By recognizing the rights of Jerusalem’s historical occupants of 3,000 years — despite the lies of UNESCO and other UN organizations engulfed by the Arabs’ automatic majority — Trump could well demonstrate a new force that would elevate him to the same stature as Churchill, who said he regarded Islamism as the “greatest retrograde force of all time.” No wonder Obama did not want his bust.
Michael Lumish: UC Berkeley Pits Liberalism Against ‘Islamophobia’
When one asks if terrorism and Islamic supremacism inspire Western anti-Muslim bigotry, the response is to accuse the questioner of “Islamophobia.” The problem, we are to believe, is not terrorism or the spread of Islamic supremacism into Europe. On the contrary, according to the general attitude of the conference, these are merely the natural responses of a people oppressed under the weight of voracious white, Western, racist, colonialist, imperialist aggression.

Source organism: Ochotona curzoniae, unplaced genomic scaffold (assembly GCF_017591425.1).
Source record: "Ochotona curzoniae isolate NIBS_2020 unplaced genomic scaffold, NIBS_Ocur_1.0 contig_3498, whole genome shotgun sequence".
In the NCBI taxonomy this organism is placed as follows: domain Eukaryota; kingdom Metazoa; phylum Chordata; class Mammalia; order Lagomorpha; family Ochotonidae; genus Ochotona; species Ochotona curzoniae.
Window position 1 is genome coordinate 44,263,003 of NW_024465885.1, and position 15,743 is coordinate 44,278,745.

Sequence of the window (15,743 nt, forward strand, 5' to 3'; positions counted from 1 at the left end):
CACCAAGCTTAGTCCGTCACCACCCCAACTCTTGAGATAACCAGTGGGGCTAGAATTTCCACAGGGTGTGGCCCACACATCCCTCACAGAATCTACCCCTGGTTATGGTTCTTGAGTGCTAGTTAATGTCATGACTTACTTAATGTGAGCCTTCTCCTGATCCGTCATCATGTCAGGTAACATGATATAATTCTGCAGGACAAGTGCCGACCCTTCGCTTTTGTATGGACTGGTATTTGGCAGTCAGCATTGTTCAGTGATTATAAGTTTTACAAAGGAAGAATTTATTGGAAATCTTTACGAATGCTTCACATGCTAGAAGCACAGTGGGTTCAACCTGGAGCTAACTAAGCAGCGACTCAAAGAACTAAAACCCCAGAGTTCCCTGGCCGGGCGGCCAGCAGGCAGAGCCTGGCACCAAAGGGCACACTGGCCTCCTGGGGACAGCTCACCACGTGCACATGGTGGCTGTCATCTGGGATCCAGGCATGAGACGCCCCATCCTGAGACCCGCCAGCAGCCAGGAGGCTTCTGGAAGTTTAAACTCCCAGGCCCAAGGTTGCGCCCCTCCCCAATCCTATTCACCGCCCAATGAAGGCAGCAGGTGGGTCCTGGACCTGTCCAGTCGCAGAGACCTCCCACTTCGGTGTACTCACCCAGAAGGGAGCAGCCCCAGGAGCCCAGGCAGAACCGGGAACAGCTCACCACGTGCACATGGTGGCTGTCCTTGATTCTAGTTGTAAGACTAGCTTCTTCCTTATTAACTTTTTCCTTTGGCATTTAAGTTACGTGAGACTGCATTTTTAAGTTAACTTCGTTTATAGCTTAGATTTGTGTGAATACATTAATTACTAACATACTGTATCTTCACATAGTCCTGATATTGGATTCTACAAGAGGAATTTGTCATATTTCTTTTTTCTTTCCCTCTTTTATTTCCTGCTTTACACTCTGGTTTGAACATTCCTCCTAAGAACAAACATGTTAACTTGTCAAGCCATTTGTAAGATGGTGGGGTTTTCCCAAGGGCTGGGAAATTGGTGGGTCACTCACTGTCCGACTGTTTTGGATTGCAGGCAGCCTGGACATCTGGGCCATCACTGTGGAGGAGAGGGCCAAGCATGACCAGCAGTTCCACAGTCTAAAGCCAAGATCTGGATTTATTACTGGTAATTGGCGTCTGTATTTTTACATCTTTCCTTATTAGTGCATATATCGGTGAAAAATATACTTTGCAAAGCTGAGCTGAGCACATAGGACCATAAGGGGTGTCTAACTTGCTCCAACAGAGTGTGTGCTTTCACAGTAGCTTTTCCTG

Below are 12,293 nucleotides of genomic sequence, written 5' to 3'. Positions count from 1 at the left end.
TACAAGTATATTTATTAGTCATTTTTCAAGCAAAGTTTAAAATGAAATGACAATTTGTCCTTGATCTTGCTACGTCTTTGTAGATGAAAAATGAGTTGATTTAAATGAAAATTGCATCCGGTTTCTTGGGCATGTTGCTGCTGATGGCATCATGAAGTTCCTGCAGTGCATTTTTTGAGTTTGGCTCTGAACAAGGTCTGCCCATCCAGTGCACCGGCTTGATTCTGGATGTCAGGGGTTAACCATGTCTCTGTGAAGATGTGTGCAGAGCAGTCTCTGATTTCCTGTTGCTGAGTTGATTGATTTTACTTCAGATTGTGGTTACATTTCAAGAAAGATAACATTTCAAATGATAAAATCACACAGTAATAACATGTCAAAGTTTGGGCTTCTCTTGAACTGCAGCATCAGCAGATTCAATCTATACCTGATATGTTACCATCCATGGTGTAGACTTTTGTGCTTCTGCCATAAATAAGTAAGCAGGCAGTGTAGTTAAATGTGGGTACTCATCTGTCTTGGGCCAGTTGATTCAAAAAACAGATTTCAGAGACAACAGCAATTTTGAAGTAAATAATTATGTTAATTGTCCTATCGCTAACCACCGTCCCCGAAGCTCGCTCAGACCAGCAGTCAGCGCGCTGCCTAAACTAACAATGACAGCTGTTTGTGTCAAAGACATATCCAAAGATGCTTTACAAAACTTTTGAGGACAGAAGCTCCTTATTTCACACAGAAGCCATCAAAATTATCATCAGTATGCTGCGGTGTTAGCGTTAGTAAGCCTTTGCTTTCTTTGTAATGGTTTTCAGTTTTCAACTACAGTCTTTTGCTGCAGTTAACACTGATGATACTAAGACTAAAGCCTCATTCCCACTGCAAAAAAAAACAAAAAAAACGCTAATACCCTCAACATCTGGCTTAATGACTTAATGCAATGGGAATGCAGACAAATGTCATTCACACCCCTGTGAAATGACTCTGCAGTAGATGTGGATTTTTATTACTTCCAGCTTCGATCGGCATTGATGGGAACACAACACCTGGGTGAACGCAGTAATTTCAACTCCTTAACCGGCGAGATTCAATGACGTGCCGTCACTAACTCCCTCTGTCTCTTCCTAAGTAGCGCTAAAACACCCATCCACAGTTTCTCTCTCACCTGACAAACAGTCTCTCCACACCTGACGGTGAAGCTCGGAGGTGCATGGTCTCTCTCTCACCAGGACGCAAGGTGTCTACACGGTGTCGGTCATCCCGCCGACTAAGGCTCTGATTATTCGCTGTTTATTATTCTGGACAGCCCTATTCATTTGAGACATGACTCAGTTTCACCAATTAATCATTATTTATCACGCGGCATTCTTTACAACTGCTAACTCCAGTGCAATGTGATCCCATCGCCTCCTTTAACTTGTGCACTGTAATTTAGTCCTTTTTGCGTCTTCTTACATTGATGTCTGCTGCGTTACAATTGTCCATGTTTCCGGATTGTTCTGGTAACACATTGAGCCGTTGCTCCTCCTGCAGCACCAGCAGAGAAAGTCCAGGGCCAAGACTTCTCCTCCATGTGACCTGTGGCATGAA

In other words, the real problem is not Osama Bin Laden, but George W. Bush and Donald Trump.
What is perhaps most disconcerting about the conference was the tendency to embrace anti-Semitic anti-Zionism while claiming to oppose ethnic prejudice. A perfect example of this was the use of anti-Semitic cartoonist Carlos Latuff to promote the event. Latuff specializes in demonizing Israeli Jews as violently inhumane creatures in much the same way the Nazis did with European Jews in the early to mid-twentieth-century. This is akin to promoting racist caricatures of African-Americans while professing to fight racism. It is inconceivable that Bazian and other conference organizers would use Latuff’s vile work unknowingly. Their actions reveal their intent to legitimize anti-Semitism by using it at a UC Berkeley event ostensibly dedicated to fighting racism.
Ultimately, UC Berkeley’s “Islamophobia” conference contradicted itself in at least two ways. Foremost was the morally reprehensible act of espousing anti-Semitism in order to combat anti-Muslim bigotry. The other was its insistence that the larger Muslim world, comprised of 1.6 billion people, about one-quarter of the world’s population, are fundamentally victims of aggressive Europeans imperial excess. Centuries of Muslim empire-building aside, playing the victim card simply allows Bazian and his colleagues to continue their aggressions against the West under the guise of moral purity.